A case in point is when the highly prestigious British Medical Journal (BMJ) was “fact-checked” by Facebook/Meta such that BMJ felt compelled to publish a pointed open letter to Mark Zuckerberg, identifying the fact-checking as “inaccurate, incompetent and irresponsible”. The original story was the BMJ’s publication of a whistle-blower’s disclosure of concerns regarding Pfizer’s clinical trials.

The Logical Case Against Mandates

There is quite a compelling case against inoculation mandates from a health science and policy point of view. There is minimal to zero personal benefit, negligible societal benefit (in terms of transmission risk), and some level of personal health risk. While there are regulatory norms around safety and efficacy that arguably have not been satisfied for covid inoculations, whether the level of personal health risk is ultimately tolerable or not should be, in my opinion, left up to personal values and judgment. This is usually referred to as informed consent.

There are also undesirable societal impacts of inoculation mandates beyond epidemiological metrics. A perverse incentive is created by mandating en masse a pharmaceutical intervention which unavoidably carries some level of health risk (even if only perceived), is urgently fast-tracked in the context of a declared global pandemic, and from which pharmaceutical companies derive a significant profit. The perverse incentive is to cut corners on safety and efficacy trials, and to ‘sell’ a message of fear to the public to increase demand. There is also a perverse incentive to ignore and even demonise effective treatment options. (Early treatment has saved millions of lives in many developing countries, which have far better disease and death rates compared to Western countries.)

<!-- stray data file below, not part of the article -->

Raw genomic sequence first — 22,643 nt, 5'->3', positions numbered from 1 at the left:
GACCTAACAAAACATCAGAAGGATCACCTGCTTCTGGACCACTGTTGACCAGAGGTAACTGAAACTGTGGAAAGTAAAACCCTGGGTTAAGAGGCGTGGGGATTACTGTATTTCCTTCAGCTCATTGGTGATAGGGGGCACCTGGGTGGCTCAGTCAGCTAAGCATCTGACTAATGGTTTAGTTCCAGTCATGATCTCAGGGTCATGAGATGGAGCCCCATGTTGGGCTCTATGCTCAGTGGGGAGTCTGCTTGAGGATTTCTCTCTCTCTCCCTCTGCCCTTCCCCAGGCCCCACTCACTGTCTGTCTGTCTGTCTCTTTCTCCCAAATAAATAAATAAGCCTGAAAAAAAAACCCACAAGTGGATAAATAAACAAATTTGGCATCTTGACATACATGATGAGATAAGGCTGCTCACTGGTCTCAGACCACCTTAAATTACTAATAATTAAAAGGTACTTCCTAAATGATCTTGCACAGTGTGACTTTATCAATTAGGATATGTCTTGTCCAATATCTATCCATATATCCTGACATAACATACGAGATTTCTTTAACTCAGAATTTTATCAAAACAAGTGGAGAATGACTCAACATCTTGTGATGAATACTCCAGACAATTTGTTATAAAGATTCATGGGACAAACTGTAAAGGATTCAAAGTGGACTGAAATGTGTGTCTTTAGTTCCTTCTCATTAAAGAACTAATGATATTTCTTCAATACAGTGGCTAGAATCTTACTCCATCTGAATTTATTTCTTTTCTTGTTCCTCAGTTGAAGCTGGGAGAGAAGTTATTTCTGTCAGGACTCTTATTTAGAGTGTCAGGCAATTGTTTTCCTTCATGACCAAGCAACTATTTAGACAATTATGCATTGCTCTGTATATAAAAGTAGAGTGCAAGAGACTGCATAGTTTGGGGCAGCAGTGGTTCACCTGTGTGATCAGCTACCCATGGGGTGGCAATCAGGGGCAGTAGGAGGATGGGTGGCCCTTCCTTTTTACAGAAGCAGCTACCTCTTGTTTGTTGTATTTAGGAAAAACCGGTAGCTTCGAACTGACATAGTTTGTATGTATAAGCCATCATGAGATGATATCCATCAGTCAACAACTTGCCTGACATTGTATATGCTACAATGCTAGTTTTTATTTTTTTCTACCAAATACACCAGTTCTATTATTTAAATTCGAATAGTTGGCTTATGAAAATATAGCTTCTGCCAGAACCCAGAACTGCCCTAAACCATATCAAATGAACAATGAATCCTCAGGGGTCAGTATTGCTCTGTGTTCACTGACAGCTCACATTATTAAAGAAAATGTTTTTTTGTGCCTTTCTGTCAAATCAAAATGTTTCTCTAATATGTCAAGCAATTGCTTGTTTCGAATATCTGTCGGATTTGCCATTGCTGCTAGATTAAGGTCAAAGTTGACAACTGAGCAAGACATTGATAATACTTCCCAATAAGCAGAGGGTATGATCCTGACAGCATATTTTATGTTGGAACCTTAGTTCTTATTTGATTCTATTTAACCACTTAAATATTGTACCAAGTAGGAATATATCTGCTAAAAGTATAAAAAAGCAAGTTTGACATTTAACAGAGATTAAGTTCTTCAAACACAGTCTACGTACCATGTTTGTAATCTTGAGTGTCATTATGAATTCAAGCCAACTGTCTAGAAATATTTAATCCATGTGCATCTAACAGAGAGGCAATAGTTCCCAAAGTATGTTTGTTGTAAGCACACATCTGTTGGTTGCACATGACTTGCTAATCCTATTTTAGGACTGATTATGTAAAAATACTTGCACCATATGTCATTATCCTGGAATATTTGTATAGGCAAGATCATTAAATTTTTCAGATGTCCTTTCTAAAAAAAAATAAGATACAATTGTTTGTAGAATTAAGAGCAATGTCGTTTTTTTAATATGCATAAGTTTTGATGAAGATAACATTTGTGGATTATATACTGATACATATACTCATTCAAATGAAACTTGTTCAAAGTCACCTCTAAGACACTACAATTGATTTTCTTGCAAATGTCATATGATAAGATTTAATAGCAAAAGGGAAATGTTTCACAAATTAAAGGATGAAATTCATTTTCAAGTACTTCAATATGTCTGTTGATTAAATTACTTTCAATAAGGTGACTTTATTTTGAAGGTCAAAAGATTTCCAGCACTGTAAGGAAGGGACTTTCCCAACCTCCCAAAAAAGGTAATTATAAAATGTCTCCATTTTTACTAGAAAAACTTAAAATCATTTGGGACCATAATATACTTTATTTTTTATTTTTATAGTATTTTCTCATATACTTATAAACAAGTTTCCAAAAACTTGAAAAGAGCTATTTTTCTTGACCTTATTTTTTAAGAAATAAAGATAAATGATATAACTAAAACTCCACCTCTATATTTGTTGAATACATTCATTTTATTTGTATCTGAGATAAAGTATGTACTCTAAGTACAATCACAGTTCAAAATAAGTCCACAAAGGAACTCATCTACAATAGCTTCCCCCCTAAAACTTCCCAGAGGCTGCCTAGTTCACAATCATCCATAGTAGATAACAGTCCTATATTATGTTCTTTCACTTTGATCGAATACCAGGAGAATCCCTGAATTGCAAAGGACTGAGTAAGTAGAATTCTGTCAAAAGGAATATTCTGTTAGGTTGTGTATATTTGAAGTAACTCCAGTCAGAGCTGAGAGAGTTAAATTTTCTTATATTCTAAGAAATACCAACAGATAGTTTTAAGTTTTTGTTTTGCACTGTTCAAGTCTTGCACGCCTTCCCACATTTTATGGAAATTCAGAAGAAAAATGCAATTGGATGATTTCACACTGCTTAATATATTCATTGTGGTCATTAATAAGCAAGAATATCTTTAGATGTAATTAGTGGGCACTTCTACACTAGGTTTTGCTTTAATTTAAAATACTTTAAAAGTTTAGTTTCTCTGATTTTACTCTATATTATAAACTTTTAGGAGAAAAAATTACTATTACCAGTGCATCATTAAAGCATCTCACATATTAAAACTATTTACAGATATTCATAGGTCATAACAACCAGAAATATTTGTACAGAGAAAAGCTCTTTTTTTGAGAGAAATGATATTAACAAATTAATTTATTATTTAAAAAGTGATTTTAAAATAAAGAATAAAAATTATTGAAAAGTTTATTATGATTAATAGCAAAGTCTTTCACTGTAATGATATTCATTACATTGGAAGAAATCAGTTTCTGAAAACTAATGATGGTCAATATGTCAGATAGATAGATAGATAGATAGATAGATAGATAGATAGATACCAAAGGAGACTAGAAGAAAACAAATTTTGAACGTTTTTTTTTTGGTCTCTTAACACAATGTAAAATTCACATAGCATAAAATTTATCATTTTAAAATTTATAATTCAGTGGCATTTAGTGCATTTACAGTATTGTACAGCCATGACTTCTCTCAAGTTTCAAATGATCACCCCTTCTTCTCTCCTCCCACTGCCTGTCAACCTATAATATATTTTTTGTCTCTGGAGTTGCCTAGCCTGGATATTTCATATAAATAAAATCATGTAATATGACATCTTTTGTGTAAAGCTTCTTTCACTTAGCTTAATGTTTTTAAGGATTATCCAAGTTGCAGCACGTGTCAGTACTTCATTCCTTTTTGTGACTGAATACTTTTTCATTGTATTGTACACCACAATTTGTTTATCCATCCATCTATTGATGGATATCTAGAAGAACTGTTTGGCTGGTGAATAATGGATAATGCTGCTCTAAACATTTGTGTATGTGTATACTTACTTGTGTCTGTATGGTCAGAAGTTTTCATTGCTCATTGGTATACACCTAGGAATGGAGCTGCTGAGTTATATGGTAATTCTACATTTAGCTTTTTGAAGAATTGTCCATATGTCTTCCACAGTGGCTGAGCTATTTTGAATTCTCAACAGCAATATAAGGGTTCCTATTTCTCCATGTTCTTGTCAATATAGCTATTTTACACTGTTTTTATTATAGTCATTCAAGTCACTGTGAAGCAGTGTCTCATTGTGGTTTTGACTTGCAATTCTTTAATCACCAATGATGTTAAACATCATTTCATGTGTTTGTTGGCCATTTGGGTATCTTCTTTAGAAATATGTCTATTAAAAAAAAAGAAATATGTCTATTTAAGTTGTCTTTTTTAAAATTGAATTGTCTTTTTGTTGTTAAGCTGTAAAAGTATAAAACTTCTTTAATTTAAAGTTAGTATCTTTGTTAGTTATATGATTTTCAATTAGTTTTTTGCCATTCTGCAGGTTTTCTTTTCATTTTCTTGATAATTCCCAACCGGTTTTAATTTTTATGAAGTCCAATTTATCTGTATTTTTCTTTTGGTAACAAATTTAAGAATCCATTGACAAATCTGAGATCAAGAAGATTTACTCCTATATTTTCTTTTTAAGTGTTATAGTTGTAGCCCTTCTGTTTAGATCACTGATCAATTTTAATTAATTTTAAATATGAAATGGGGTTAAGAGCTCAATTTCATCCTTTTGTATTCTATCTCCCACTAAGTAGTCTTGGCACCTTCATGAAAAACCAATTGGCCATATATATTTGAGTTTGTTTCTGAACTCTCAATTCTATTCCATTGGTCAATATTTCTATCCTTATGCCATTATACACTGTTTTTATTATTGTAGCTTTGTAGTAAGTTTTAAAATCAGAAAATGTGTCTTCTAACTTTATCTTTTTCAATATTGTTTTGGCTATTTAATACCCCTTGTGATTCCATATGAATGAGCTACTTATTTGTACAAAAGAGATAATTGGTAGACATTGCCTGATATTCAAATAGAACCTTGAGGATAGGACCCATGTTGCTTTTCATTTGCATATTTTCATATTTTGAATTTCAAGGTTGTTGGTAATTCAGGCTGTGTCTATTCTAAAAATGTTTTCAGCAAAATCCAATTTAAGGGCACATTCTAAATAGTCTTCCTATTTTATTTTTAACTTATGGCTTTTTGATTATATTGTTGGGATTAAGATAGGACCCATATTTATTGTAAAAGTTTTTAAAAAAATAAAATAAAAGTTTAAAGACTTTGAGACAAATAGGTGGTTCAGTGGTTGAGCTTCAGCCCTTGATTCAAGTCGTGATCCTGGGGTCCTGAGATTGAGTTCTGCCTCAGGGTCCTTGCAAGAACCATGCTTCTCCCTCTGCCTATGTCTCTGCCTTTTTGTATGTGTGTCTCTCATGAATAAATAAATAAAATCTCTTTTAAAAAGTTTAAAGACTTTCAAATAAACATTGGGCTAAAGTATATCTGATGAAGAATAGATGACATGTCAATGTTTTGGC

Do we really want there to be a gold-rush mentality among pharmaceutical companies the next time there is a chance of a global pandemic?

Mandates also promote anxiety, distrust and division in an already suffering society.

Thankfully Japan is modelling an approach based on informed consent as opposed to compulsion; though it is somewhat alarming that it is unique in this regard. In relation to Covid inoculation, the Japanese Ministry of Health, Labour and Welfare clearly states: “Please do not force anyone in your workplace or those who around you… and do not discriminate.”

Isn’t it selfish to push back against inoculation?

If inoculation was safe and effective (including at preventing transmission), then yes, it could be argued to be selfish not to be inoculated. The preponderance of evidence undermines these requisite conditions, however.

There are a number of legitimate alternative perspectives that actually put the ‘selfishness’ shoe on the other foot:

Trying to influence the choices of another by applying labels of selfishness is itself an inherently self-serving act. Coercion is antithesis to selflessness, love and freedom. Protesting against illogical mandates at risk of losing one’s livelihood is hard to construe as selfish (although such construction has been attempted).

Follow-up Post (added 11 January)

See my follow-up post for:

  • What public health policy would I recommend?
  • Alternative views (‘fact check’) on the CCCA presentation
  • Where to find published scientific evidence on Covid prevention and treatments (in addition to the links below).

Further Reading

Risk reduction and early treatment:

Declarations & advocacy against mandates: